The Cauldron Of Fear
by Joe Dever, fantasy (1987)
Red Fox, £4.99, ISBN 0-09-951210-6


The Cauldron Of Fear, the ninth gamebook in the epic Lone Wolf series, succeeds in doing what the previous gamebook The Jungle Of Horrors didn't succeed too well in doing: creating a frantic sense of urgency and claustrophia as you race against time to retrieve a Lorestone even as the forces of the Darklands close in.

Three Lorestones down, four more to go. You, Lone Wolf the last of the Kai et cetera, now seek the Lorestone of Tahou. Unfortunately for you, Tahou is the capital city of the Republic of Anari, and this is bad because when the campaign opens, Tahou is going to be the target of a massive invasion by the armies of your old friend Zakhan Kimah, the ruler of Vassagonia who has allied himself with the Darklords.

This time around, you and your friend Banedon will be racing against time to reach Tahou, literally just a few days ahead of the enemy horde, where you hope to get President Toltuta and the Senate to grant you permission to descend into the Tahou Cauldron. You see, Tahou is built on the site of an ancient city called Zaryx, and the Lorestone is now somewhere deep in that city. But with the enemies at the gate and the possibility that the Senate deciding to hand you over to the enemies to buy themselves some time looming over your head, you are not going to have it easy.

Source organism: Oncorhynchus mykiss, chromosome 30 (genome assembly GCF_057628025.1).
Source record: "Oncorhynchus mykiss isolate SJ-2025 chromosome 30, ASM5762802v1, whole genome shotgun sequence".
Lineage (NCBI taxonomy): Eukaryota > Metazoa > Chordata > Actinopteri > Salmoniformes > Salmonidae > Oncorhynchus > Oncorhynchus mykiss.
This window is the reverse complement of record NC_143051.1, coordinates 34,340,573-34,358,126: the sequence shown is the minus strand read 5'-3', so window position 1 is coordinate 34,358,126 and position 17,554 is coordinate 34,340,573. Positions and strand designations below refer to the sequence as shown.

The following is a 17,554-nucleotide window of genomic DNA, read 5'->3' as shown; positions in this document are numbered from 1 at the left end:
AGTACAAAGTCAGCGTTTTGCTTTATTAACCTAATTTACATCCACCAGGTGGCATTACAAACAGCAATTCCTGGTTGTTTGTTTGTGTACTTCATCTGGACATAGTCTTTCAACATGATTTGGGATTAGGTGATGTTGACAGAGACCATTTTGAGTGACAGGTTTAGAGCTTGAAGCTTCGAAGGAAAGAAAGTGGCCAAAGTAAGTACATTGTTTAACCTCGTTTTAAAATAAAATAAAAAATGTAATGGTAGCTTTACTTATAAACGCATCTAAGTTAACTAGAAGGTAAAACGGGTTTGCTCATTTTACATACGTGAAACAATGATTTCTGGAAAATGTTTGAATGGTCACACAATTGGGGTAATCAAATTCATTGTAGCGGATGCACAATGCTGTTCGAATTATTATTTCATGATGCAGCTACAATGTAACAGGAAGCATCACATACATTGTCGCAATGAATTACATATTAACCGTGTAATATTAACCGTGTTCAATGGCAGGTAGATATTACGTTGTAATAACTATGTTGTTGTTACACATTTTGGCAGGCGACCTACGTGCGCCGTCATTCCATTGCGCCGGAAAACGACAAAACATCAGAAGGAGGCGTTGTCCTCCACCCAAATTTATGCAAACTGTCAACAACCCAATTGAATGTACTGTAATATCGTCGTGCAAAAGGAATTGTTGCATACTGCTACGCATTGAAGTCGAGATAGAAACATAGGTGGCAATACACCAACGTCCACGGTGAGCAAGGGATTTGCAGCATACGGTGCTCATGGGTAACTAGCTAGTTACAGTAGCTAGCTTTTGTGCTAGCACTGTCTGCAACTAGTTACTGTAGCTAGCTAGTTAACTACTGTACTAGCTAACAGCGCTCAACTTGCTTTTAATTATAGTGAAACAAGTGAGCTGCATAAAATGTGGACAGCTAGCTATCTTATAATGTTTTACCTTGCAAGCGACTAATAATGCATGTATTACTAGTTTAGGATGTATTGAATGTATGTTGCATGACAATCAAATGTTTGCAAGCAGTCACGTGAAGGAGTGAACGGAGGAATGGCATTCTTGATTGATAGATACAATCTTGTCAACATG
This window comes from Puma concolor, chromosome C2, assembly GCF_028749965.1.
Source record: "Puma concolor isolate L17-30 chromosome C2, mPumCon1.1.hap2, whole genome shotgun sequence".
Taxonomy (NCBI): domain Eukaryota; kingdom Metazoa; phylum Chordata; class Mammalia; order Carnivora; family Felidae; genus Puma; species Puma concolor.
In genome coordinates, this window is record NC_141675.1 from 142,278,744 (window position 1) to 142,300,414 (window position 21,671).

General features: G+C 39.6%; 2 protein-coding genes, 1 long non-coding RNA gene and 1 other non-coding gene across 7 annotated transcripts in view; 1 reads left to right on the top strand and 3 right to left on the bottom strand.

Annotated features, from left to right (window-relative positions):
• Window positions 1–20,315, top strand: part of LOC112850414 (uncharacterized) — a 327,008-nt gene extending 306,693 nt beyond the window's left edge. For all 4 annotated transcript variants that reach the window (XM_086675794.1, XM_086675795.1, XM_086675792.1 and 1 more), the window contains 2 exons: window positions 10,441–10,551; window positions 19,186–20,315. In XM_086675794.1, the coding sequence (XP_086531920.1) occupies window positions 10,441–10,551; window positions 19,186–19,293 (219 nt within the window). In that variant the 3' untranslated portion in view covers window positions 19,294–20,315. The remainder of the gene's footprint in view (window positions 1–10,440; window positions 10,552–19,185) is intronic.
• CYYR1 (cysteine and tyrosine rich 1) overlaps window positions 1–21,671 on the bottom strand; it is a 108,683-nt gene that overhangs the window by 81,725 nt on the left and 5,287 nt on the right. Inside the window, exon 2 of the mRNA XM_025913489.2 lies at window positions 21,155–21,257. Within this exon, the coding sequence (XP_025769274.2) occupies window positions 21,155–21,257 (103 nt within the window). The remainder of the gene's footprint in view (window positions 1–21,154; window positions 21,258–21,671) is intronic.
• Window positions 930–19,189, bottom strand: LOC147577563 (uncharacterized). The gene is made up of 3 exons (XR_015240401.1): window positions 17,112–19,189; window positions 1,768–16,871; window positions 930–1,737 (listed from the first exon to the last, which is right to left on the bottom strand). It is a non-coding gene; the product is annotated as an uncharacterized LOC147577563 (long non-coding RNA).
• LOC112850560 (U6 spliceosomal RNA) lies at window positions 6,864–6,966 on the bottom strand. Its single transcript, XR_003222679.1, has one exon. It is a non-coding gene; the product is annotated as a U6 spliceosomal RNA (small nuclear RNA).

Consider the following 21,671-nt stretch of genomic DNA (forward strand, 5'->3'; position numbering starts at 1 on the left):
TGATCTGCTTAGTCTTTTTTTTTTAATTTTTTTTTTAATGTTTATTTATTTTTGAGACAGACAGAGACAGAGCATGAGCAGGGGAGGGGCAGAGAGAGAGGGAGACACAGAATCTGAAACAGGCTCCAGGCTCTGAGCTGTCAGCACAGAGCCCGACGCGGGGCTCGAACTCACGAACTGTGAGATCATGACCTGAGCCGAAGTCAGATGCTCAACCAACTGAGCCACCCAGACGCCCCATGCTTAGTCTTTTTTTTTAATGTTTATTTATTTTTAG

The Cauldron Of Fear is an interesting campaign because it's a hybrid - half dungeon crawl, half aboveground adventuring. The campaign is actually quite linear, but Mr Dever's deft design allows the illusion of you having more options than you actually do. Since this campaign has a dungeon crawl, there are some expected sudden deaths from bad numbers. I sincerely hope you have picked your Magnakai skills wisely because the obvious skills that will come in handy dominate your options in this campaign - if you don't have these skills, you're in for some tough ride ahead of you, heh.

This would have been a typical enjoyable campaign were not for two things.

One, if you bring your Sommerswerd with you, you are in for a truly horrible confrontation with Zakhan Kimah late in the story. This confrontation is infamous for being nearly impossible to overcome even if you have maximum stats in everything. Strangely enough, your life will be easier if you do not have the Sommerswerd, but your chances of success depend very much on luck. One bad pick of number from the Random Number Table and you're in for a lot of pain. This confrontation, clearly the result of miscalculation on Mr Dever's part, is a complete pain in the rear end. I personally decided on my third attempt to create some offstage backstory where Lone Wolf passed the Sommerswerd to King Ulnar when the enemy forces begin attacking Sommerlund. Then all of a sudden things became so much easier - not easy, just easier.

Two, due to either some oversight or omission, you can actually lose all your Special Items and weapons if these are confiscated and you somehow cannot find a way to retrieve them from the Tahou South Gate Guard by the last section. It's going to a whole lot of burn on the heart to lose seven gamebooks worth of Special Items this way!

The Cauldron Of Fear could have been really good, but some flaws in the game design bring it down a little.

One oogie! One oogie! One oogie!


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